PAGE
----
Putting the Power of Evidence Building in Decision Makers’ Hands

Putting the Power of Evidence Building in Decision Makers’ Hands

Jun 21, 2016
Evidence building blog image
Photo By: Mathematica Policy Research

Timely access to high-quality research unquestionably improves program operations and policy development. The policy and research communities must seize opportunities for research to be used on a broader scale—by putting the power of evidence directly in the hands of those who can put it into action to improve our society.

This is why I’m excited about the launch of RCT-YES, a software tool that Mathematica developed through a contract with the Institute of Education Sciences and is now making available for free to public program leaders and decision makers.

For 25 years, I have worked with my Mathematica colleagues, other researchers, and federal agencies to design and conduct rigorous large-scale evaluations of major education and employment programs, from Job Corps to Early Head Start to the Workforce Investment Act. What makes RCT-YES special is that it gives decision makers an unprecedented ability to conduct their own impact evaluations—without sacrificing rigor for speed—and to act on that evidence.

Expanding the Pool of Evaluators

RCT-YES is an important step toward making it easier to understand what works in public policy—a direction that the research and policy communities must continue to follow.

Policymakers’ awareness of the value of research evidence is rising. The Office of Management and Budget issued directives to heads of federal departments and agencies to develop research agendas to strengthen program performance using experimentation and innovation to test new approaches to program delivery. And Congress recently passed the bipartisan Evidence-Based Policy Commission Act to expand the use of research evidence in federal policymaking.Evidence building blog image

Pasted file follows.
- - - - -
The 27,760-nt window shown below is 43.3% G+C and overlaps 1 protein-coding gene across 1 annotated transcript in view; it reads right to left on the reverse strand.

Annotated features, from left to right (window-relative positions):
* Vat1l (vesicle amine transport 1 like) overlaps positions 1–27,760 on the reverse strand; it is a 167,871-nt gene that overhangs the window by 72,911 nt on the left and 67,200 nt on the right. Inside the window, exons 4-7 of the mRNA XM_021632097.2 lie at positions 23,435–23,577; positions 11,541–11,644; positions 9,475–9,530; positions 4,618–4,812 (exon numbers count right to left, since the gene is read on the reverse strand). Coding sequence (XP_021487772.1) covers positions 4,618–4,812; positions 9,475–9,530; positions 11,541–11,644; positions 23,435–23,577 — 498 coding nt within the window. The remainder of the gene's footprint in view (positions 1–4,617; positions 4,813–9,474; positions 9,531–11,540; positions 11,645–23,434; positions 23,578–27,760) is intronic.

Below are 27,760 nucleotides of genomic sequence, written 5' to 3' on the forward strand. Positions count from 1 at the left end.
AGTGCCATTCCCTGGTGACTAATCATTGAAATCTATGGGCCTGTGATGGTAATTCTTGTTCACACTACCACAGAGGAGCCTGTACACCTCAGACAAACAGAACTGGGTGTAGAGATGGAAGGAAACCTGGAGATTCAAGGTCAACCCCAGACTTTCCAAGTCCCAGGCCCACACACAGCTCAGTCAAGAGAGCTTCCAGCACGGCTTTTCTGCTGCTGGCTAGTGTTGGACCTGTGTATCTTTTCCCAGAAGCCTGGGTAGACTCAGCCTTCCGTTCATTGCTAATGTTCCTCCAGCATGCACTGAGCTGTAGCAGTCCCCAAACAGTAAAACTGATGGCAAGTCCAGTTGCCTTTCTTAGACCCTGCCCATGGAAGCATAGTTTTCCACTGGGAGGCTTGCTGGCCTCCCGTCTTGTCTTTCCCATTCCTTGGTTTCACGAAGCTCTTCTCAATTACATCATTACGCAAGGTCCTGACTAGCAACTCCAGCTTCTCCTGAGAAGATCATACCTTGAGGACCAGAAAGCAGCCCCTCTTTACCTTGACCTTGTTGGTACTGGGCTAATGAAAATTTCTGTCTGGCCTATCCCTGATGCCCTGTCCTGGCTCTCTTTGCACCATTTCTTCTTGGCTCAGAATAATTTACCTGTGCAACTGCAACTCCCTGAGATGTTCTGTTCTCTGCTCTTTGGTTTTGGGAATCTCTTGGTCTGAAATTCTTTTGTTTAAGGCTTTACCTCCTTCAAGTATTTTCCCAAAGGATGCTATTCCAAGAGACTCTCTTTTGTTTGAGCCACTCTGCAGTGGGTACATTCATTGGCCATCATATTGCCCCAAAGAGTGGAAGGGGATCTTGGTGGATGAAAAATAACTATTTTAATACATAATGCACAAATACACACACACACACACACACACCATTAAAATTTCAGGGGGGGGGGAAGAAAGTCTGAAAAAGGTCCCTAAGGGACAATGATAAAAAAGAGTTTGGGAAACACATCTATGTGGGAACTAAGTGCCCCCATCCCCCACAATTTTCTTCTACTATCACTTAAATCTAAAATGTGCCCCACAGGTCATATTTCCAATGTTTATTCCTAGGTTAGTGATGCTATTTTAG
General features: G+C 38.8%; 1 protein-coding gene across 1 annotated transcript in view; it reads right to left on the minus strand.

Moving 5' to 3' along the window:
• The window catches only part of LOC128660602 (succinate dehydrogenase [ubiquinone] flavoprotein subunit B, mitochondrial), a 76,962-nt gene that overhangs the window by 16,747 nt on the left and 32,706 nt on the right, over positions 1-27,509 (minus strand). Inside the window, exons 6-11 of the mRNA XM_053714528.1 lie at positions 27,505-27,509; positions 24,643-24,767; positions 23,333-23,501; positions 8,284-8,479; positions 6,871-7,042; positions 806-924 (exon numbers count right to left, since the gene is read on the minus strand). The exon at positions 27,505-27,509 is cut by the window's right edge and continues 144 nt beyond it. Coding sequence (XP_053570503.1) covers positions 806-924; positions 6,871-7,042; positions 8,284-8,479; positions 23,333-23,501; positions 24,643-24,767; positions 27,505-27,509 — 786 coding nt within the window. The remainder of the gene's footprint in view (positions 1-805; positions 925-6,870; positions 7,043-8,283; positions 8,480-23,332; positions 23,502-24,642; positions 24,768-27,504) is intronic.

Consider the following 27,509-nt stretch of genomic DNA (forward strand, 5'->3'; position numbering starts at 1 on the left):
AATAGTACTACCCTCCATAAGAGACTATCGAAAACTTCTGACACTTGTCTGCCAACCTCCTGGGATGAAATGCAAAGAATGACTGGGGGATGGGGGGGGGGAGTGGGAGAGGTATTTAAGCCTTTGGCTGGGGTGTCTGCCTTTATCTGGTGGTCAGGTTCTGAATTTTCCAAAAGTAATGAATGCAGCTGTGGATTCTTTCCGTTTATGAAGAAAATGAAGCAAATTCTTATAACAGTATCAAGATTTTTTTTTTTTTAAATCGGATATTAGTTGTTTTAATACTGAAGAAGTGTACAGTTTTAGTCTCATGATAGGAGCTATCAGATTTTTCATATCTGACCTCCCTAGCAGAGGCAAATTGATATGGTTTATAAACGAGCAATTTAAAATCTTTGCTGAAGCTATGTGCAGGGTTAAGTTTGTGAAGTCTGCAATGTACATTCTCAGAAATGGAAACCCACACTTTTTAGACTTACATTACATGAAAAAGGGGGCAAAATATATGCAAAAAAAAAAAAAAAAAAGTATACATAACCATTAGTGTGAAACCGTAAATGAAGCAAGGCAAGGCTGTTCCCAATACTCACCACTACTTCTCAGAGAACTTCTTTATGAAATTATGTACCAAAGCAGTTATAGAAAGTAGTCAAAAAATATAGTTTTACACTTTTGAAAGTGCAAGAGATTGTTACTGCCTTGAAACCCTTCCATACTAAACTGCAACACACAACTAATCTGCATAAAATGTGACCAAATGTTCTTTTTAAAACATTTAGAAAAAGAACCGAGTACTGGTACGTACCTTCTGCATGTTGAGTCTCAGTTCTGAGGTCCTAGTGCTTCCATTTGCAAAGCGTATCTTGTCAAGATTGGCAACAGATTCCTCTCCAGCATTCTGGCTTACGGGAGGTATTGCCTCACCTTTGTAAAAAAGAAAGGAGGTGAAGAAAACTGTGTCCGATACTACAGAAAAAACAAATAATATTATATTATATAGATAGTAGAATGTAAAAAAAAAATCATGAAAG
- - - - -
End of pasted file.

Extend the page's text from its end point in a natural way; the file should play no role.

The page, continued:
One way to strengthen policy research is to expand the pool of program evaluators beyond a small number of research firms and academics. For example, staff at state and local agencies as well as organizations receiving federal grants can help produce evaluation research. These individuals can play a unique role in generating evidence by assessing interventions to test, building “rapid-cycle” evaluations into day-to-day operations to test incremental program changes (as is often done in the private sector), and analyzing administrative data.

To date, a hurdle for local agencies and grantees has been lack of analytic skills, capacity, and time to conduct strong evaluations. Tools and technical assistance help fill these gaps.

That is where RCT-YES fits in. This tool analyzes data and reports findings in a consistent way for a broad range of evaluation designs with treatment and control (comparison) groups. RCT-YES uses state-of-the-art statistical methods to estimate impacts once an evaluation has been implemented and the study data have been collected and cleaned.

Given our mission to improve public well-being, we have made the software available for free and designed it to be user friendly. It supports decision makers across the spectrum of vital public program areas, including education, health, employment, and child welfare.

RCT-YES is a significant advance, but it solves only one part of the puzzle. Moving forward, to help expand the pool of evaluators, the research community needs to develop a full suite of tools to empower practitioners and program operators to design and conduct rigorous impact evaluations. And the policy community must continue to invest in expanding the use of research evidence in developing and refining programs. Then we will be well on our way to solidifying a culture of evidence to better serve the public good.

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